As the decade of poodle-rock moved into the decade of flannel and corduroy, the ‘last, best band of the eighties’* The Replacements dropped their final album – All Shook Down.
The Replacements had risen from basements and punk-rock roots to major label status on the back of Westerberg’s ever-evolving songwriting and diversity. While they never made good on their promise (a whole ‘nother story), the rising alt-rock scene that took its cues from the punk-rock scene of the eighties (read Husker Du, Black Flag and The Replacements) and the new dawn ushered in by the success of Nevermind and artists that held his band’s work up as influence, the expectation was there for Paul Westerberg’s solo career to deliver on the ground laid by his band.
You know what they say about the best laid plans of mice and men, though. In a way you wouldn’t be wrong to suggest that Westerberg’s solo career route provided the near exact mirror to that of his band’s: going from major label hopeful to prolific indie label darling to basement recordings.
Seemingly torn between consistently playing to his strengths and trying to cover as many bases as possible and remaining true to his punk rock mindset led to oft-patchy albums. Then again, I don’t think he gave or gives a shit, his cynical approach to the music industry alway apparent. There’s a throwaway “is that good enough?” in the mix on Let It Be‘s ‘Answering Machine’ that’s telling of the approach – capture it and move on to the next rather than labour on it. However, for all that, his work is always worth tuning in for as he remains an excellent songwriter who seems to be able to pull of a catchy riff or aching melody at whim while throwing out lyrics with plenty a clever wordplay and knowing wink and I’ve tried to collect five such examples that cover the range.
Whether we’ll hear more from him at this point is anybody’s guess but I sure hope we do.
Waiting For Somebody
Westerberg’s first new solo music didn’t grace an album of his own name but instead featured heavily in Cameron Crowe’s ‘Singles’. Along with scoring the movie, Paul donated two songs for the soundtrack; ‘Dyslexic Heart (a then-unfinished country song he’d written for someone else) and ‘Waiting For Somebody’.
14 Songs, Westerberg’s first solo album arrived in 1993, a year later than the ‘Singles’ soundtrack. I’ve already covered that album here so let’s skip ahead some to 1996’s suitably titled Eventually. His second album suffers from born from two distinct sessions and producers. Sessions with Brendan O’Brien ended when time and songs ran out and the rest of the album was picked up later with Lou Giordano. I think it was for the best – O’ Brien has a style that layers Westerberg’s work to the point of it sounding tired and lacking the spark that comes when he’s playing looser and more off-the-cuff. That being said, ‘Love Untold’ is a pretty decent song.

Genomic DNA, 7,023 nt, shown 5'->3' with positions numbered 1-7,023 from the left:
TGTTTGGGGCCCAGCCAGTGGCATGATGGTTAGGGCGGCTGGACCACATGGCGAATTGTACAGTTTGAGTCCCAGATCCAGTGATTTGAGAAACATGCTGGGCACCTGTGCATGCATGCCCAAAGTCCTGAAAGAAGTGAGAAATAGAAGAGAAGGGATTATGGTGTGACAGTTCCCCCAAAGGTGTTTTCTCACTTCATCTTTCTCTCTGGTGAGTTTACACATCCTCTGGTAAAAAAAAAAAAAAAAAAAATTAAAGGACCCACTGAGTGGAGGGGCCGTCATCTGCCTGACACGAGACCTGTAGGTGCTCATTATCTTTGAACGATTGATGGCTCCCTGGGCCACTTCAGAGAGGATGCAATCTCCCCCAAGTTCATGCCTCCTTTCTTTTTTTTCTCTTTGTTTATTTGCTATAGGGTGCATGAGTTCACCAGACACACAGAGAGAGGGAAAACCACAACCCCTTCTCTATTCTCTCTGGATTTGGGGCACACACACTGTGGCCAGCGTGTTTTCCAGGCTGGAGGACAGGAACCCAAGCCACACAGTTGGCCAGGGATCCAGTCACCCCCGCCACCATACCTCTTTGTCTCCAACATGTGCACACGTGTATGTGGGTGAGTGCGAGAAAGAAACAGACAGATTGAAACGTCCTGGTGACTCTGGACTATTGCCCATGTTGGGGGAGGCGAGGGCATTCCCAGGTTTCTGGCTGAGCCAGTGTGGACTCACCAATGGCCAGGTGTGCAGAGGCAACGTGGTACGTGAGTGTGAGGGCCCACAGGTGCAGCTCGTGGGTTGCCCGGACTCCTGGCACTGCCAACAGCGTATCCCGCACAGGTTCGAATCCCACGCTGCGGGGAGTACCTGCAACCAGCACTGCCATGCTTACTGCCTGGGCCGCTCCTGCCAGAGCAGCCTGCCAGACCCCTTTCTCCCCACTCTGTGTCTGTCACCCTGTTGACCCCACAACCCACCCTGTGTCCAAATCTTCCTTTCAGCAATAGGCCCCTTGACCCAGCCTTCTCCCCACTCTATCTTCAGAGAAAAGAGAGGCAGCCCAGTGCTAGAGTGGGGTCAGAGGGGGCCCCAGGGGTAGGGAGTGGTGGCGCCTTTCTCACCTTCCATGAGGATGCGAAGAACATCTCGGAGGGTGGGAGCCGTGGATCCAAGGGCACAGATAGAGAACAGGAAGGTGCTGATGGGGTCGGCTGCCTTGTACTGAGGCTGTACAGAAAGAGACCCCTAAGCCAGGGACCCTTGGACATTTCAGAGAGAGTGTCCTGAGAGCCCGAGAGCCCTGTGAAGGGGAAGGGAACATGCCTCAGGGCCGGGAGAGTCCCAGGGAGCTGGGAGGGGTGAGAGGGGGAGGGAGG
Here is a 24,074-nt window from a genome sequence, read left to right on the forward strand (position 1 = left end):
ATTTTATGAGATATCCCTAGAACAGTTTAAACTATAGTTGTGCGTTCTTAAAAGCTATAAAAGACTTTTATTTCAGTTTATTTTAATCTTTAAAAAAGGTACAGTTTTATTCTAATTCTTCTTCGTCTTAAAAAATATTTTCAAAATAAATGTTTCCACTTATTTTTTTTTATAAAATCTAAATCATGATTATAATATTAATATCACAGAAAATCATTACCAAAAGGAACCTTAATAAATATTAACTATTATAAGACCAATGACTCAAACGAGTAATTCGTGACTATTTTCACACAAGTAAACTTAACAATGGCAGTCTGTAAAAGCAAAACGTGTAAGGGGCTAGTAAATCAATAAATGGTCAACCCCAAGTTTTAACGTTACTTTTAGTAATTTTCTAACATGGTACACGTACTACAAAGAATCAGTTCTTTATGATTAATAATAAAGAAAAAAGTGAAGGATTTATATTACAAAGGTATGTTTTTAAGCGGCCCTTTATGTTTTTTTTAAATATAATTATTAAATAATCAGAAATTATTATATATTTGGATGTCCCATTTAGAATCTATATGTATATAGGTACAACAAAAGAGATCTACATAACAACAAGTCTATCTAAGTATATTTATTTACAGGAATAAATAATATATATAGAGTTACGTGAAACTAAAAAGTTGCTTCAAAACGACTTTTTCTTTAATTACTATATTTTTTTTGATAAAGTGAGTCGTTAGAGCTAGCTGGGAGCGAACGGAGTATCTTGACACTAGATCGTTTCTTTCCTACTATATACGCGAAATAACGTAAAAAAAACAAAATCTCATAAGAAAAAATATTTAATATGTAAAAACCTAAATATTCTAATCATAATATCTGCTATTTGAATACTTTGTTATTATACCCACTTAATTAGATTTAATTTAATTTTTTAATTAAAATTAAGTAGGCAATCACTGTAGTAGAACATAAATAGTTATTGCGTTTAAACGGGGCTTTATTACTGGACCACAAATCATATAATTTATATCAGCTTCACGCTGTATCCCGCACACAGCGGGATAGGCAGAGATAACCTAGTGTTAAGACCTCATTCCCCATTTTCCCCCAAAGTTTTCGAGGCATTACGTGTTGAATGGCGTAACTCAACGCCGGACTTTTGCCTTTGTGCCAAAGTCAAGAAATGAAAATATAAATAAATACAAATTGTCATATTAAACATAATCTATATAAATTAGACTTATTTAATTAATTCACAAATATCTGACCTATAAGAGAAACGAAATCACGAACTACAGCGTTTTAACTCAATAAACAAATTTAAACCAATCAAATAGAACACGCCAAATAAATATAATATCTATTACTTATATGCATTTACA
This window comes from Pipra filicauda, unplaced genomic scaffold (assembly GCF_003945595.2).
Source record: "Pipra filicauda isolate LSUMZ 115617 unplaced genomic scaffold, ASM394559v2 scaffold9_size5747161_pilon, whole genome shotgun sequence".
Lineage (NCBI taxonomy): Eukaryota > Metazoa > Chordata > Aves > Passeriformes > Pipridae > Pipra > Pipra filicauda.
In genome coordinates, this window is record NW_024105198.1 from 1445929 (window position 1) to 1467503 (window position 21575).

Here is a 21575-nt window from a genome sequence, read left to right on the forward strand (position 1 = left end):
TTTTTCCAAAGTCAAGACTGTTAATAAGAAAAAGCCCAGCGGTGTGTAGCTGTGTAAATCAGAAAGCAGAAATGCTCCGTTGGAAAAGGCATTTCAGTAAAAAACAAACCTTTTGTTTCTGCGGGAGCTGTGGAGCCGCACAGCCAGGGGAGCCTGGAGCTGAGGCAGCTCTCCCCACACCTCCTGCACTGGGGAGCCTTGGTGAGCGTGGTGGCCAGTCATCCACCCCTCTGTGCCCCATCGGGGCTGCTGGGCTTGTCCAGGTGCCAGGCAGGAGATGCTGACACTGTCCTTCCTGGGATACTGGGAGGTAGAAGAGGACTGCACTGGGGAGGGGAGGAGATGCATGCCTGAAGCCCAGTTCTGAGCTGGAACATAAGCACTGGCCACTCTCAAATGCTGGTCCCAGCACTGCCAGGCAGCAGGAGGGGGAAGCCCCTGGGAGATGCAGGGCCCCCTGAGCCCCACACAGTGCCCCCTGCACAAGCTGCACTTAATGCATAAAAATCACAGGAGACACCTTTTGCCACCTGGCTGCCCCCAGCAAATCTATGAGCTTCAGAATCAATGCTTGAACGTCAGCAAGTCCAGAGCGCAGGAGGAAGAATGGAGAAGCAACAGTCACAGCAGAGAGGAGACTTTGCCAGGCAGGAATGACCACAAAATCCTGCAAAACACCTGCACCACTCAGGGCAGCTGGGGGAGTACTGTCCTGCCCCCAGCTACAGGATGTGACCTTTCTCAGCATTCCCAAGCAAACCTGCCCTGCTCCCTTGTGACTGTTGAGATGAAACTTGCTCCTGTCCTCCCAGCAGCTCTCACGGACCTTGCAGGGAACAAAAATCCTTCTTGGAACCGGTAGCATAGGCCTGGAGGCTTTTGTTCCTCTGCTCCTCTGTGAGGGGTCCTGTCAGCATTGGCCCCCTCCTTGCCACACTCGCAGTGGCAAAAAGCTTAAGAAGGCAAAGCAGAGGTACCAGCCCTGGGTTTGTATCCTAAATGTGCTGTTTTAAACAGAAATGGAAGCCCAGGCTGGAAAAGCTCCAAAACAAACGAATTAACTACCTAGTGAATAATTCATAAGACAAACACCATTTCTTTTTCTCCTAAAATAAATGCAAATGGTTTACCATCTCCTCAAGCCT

Lookin’ Out Forever
Kicked out in just that loose, off-the-cuff style – apparently this one had different lyrics for some time before Josh Freese** walked into the session, counted it off and a new take and chorus made its way onto Westerberg’s third album, and last major label release, Suicaine Gratification.
Having kicked the major label circuit to the kerb (or did it kick him?), Westerberg hit something of a writing streak with three solo albums in his own name along with two credited to his alter-ego Grandpaboy released on Vagrant between 2002 and 2004.
Perhaps to escape the expectation associated with his name, Westerberg used the Grandpaboy albums to drop the stuff that felt more obviously ‘rock & roll’ and Richards indebted stuff that 14 Songs had delivered with ‘Knockin’ On Mine’ and ‘World Class Fad’. It meant that the two albums – Mono and Dead Man Shake – are some of his strongest and most consistent efforts to date.
Seemingly disinterested in releasing an album in a conventional sense, Westerberg retreated to his basement studio. In 2008 the self-recorded 49:00…. of your
Time Life was uploaded to digital outlets that were willing to accept the 49 cents price point he insisted on though promptly disappeared as a likely result of the legal issues surrounding the samples of The Beatles, The Rolling Stones, Steppenwolf and The Kinks (to name a few) that featured in the single-track album. “Ten publishers came after us immediately ’cause I used all these snippets of songs that I recorded. It was either pay up or pull the thing.”
So he uploaded 5:05 – more of the free-wheeling, deliberately ragged and quickly recorded song that feels like part of his on-going kiss-off to the ‘music making machine’ – which, at 5 minutes and 5 seconds in length, fits in with the 43:55 of the longer piece to total 49 minutes of music on the nose.
I’ll leave you with an interview with the man himself that sums it all up really – the interviewer has no idea who she’s caught in the carpark, Westerberg is perfectly happy for this to be the case. He’s taking the piss a touch with the contents of his bag and yet there’s a certain bittersweet, knowing charm to the ‘yeah, that would be me.’
*per Musician magazine
**drummer extraordinaire who ‘s played with everyone from Sting to Guns ‘n’ Roses as well as The Replacements